A pragmatic and practical programme with tangible benefits, Northamptonshire Healthcare Foundation Trust’s “Let’s Talk” initiative won the 2019 HSJ award for staff engagement, writes Alison Moore

In 2015-16 Northamptonshire Healthcare Foundation Trust was not in a great place. There had been a lot of organisational change, partly prompted by financial concerns, and a “requires improvement” rating from the Care Quality Commission. The difficulties of this period were reflected in the staff survey results with the percentage recommending it as a place to work dropping.

But the trust was determined it was going to change this with the board deciding that it needed to invest in the staff and to change the culture within the trust with a focus on co-production and communication.

This led to the “Let’s Talk” initiative which brought together diverse staff engagement initiatives into a cohesive plan covering the whole trust but with a recognition that there were local issues which could be addressed across the trust’s 100 sites. The plan was drawn up in 2017 and formally launched the following year.

“This is about making a difference for our staff and is in line with our mission statement which is to make a difference for you with you,” says Matt Asbrey, staff engagement lead.

Distributed leadership

One of the key pieces of work involved co-producing a definition of desirable leadership qualities with staff, clarity around what behaviours were wanted from staff, and a focus on distributed leadership.

Mr Asbrey says Christmas jumpers were part of the impetus for this: over Christmas 2015, many staff wanted to join in a Christmas jumper day but found the request to wear these were passed through seven layers of management. This was symptomatic of where the trust was at that time, he adds. It wanted to move to a point where staff took responsibility for their area of control and influence and did not have to push decisions “upstairs” unless it was necessary.

The trust won “primarily because they identified a real issue – a demotivated workforce that was less engaged than other trusts with a high staff turnover.”

Communication of this was important as was breaking down information for each site or team – for example, the staff survey results were distributed by team or service. Managers are increasingly seeking more depth and detail of information about their area. 

Staff were involved in co-producing locality objectives for particular areas of the trust which recognise the different issues and pressures they faced – for example, releasing time for staff to improve their own well-being in mental health services.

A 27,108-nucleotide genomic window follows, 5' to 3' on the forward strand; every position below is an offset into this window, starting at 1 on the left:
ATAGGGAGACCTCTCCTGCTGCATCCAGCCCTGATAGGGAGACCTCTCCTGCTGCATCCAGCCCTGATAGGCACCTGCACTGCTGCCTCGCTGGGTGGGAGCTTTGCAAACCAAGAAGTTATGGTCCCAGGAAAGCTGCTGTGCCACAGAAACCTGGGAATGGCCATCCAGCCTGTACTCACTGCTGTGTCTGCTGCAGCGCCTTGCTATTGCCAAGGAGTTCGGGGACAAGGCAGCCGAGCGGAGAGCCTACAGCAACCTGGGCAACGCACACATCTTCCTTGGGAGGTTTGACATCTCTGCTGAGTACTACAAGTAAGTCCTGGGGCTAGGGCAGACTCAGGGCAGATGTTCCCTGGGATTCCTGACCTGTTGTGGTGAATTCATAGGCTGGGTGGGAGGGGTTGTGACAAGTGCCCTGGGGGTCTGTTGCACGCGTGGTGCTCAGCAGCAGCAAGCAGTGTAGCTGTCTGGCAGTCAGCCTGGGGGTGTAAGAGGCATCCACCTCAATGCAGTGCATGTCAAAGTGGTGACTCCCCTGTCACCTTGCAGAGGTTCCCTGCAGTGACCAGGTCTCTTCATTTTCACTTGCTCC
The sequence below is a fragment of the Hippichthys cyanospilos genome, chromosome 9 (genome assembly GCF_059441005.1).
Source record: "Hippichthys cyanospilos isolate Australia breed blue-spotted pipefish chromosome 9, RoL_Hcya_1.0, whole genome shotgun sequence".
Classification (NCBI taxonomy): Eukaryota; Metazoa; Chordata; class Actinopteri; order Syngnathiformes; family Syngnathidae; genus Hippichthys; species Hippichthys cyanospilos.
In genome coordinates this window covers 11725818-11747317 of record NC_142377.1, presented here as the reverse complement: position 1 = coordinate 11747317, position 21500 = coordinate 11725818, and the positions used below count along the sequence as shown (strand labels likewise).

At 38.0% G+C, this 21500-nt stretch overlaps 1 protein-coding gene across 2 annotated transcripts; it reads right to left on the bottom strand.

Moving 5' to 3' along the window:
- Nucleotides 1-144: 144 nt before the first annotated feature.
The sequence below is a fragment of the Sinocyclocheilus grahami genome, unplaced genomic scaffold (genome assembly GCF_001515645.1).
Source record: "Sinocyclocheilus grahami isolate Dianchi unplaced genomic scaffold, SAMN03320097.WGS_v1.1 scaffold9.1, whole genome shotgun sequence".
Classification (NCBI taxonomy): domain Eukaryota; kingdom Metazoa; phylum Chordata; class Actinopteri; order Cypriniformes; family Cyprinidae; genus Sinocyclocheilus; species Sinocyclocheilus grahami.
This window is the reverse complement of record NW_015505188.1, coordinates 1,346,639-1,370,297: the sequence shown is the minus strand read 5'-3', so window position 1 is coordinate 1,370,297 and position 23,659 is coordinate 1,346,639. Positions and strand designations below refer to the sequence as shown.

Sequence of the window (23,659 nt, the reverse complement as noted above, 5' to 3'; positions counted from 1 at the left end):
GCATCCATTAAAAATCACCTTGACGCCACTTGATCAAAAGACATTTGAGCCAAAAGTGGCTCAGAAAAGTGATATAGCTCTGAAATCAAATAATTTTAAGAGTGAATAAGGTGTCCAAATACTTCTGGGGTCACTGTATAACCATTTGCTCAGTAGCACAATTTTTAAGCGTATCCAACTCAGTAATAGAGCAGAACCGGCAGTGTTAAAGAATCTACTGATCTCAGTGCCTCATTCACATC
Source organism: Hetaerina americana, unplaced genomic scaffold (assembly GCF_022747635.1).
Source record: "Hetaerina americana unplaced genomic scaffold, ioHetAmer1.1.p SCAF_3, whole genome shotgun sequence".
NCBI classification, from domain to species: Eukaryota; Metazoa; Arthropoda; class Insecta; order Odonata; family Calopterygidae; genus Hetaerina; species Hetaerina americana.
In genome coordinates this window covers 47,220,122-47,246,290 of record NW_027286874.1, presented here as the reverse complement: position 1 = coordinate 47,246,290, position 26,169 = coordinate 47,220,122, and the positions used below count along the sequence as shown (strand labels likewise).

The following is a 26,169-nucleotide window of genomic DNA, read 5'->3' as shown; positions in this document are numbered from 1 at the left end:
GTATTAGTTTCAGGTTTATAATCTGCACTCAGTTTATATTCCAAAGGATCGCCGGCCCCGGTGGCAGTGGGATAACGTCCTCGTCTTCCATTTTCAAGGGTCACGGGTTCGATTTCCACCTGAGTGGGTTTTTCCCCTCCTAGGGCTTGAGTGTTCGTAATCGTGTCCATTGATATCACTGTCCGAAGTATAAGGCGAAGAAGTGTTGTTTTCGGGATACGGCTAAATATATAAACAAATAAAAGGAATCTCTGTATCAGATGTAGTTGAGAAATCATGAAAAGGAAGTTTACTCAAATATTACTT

The trust has put more resources into providing counselling for staff which offers help with personal as well as work issues. “The work-related stress may be the thing that tips them over the edge,” he says.

There was a change in the focus on staff sickness to supporting staff back into work through wellbeing meetings and strengthening the occupational health offering.

Within a year, the initiative had started to show significant effects – with the trust jumping to the seventh highest staff engagement score nationally in 2018’s staff survey. Recommendation as a place to work – another critical part of the yearly staff survey – also increased giving the trust the highest score among its peers in 2018. It has also scored particularly well on the wellbeing measures and confidence around reporting unsafe clinical practice. Freedom to Speak Up reports have increased and the trust was the fourth highest rated for safety culture – partly due to its network of FTSU champions.

The trust is also successful in other areas – it has made a surplus for several years, compared with a deficit of £8m three years ago. It has reduced agency spend by more than half, has improved staff retention and has a lower level of staff sickness. “It is a win-win situation,” says Mr Asbrey.

But while the immediate improvements were important, they are not the end point. “We wanted something that could be successful in the long term,” he says.

Tim Flanagan, director of strategy and commercial at sponsors GRI, says the trust won “primarily because they identified a real issue – a demotivated workforce that was less engaged than other trusts with a high staff turnover.” The trust had been able to implement a “pragmatic, practical programme” with tangible benefits.

Entering the HSJ awards was a great opportunity to showcase the investment and work which had been put into staff, Mr Asbrey says.

The awards event itself was amazing, he adds. “It was fantastic to share it with the colleagues who were there and then to bring the trophy back and share it with colleagues in the trust,” he says.

Click here to find out more about how to enter the HSJ Awards 2020.